Bangladesh ramps up freshwater fish conservation in bid for food security

Bangladesh ramps up freshwater fish conservation in bid for food security

  • Bangladesh is reviving 39 native freshwater fish species through hatchery breeding, in an effort to secure stocks of commercially important fish.
  • A quarter of the freshwater fish found in Bangladesh are threatened with extinction, according to a 2015 assessment, largely as a result of habitat loss, overfishing and pollution.
  • In response to the decline, the Bangladesh government is breeding several species in captivity and distributing the fry for free to fish farmers.
  • Bangladesh produces 4.6 million metric tons of fish a year, and is the No. 3 producer of freshwater fish globally.

DHAKA — The Bangladesh government is ramping up efforts to boost populations of commercially important freshwater fish species, including captive breeding of species at threat of extinction.

Fish like tengra, shing, magur and gulsha have long been familiar to households across Bangladesh, thanks to their central place in the national diet and their widespread availability in freshwater bodies throughout the country. For most people in this country crisscrossed by rivers and defined by the world’s largest delta, fish is the most important source of animal protein and a staple food second only to rice. Small freshwater are especially popular in everyday meals because they’re comparatively cheap.

But about 20 years ago, they started becoming increasingly scarce. A 2015 report from the IUCN, the global wildlife conservation authority, listed a litany of threats to freshwater fish populations: “Habitat loss caused by massive siltation, infrastructure development, drying up of water bodies, dewatering, conversion of wetlands, overfishing and aquatic pollution are the major causes for the fish population decline in Bangladesh.”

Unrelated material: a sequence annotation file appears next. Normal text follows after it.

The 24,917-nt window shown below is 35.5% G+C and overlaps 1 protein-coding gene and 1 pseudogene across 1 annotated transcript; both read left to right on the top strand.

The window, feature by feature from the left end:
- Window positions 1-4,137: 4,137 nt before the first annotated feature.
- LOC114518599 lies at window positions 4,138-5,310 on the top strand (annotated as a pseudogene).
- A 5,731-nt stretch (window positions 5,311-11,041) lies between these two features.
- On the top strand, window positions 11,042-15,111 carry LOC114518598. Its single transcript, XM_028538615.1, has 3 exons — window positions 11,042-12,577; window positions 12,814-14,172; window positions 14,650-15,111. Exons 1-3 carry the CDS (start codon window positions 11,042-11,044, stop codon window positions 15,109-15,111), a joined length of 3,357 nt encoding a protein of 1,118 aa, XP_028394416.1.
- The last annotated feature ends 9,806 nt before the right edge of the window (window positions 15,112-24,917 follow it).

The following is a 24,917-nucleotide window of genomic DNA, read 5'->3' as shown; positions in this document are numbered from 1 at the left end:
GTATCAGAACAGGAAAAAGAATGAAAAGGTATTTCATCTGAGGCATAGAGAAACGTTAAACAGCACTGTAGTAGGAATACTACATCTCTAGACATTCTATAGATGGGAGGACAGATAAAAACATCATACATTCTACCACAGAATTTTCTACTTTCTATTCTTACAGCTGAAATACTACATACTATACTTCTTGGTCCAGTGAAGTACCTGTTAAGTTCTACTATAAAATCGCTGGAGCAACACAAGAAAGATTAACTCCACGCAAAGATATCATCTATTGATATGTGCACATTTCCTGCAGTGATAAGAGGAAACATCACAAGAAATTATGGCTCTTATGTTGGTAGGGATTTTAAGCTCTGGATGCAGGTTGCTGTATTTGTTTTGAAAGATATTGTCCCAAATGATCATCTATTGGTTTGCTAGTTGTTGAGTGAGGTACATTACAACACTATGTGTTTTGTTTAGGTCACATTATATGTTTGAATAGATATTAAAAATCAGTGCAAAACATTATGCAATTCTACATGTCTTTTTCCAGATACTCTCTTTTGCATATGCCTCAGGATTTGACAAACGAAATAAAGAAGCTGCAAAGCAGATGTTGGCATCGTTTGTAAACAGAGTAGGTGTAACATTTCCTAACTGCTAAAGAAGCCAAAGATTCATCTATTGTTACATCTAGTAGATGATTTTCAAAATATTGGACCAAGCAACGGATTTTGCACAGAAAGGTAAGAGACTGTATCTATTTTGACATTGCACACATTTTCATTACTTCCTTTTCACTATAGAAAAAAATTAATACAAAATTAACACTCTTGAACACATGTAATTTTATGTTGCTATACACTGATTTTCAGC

That same report assessed the status of 253 freshwater fish species that occur in Bangladesh, and found that 64, or about a quarter, were threatened with extinction.

In light of the urgency of securing the main protein source for the country’s citizens, the government has embarked on a comprehensive conservation initiative aimed at reviving 39 fish species.

“We introduced artificial reproductive techniques to return these fishes, and most of the species are now cultivating at the field level,” said Yahiya Mahmud, director-general of the Bangladesh Fisheries Research Institute (BFRI).

This initiative builds on the gene bank that the government established in 2020 to ensure it holds germplasm from which it can, if needed, bring back a species from the verge of extinction.

The BFRI leads the initiative and has focused on conserving 162 fish species, including those declared threatened by the IUCN. Researchers use nursery and hatchery techniques to make the species available nationwide.

About 950 hatcheries in the country produce fish fry for free distribution to fish farmers. The BFRI also trains fishers at the community level on how to cultivate fish for maximum productivity, and how to fish with minimal harm to water, soil and the overall environment.

The country produces about 4.6 million metric tons of fish a year, barely enough to meet domestic demand of about 4.4 million metric tons, according to the Bangladesh Fisheries Department. That puts the country second worldwide in terms of increasing the production of freshwater fish, and third position in terms of overall freshwater fish production, according to the United Nations’ Food and Agriculture Organization.

According to the 2015 IUCN report, a total of 1.2 million Bangladeshis are involved in fishing on a full-time basis for their livelihood, while another 10 million are engaged in subsistence fishing either to supplement their incomes or for household consumption.

Banner image: Two striped snakeheads mating. Image by Moshiur Rahman.

Is it safe to eat? Bangladesh fish exposed to hormones, antibiotics and toxic waste

Feedback: Use this form to send a message to the author of this post. If you want to post a public comment, you can do that at the bottom of the page.

Print

This story first appeared on Mongabay

South Africa Today – Environment


This article is licensed under a Creative Commons Attribution-NoDerivatives 4.0 International License.

You may republish this article, so long as you credit the authors and Mongabay, and do not change the text. Please include a link back to the original article.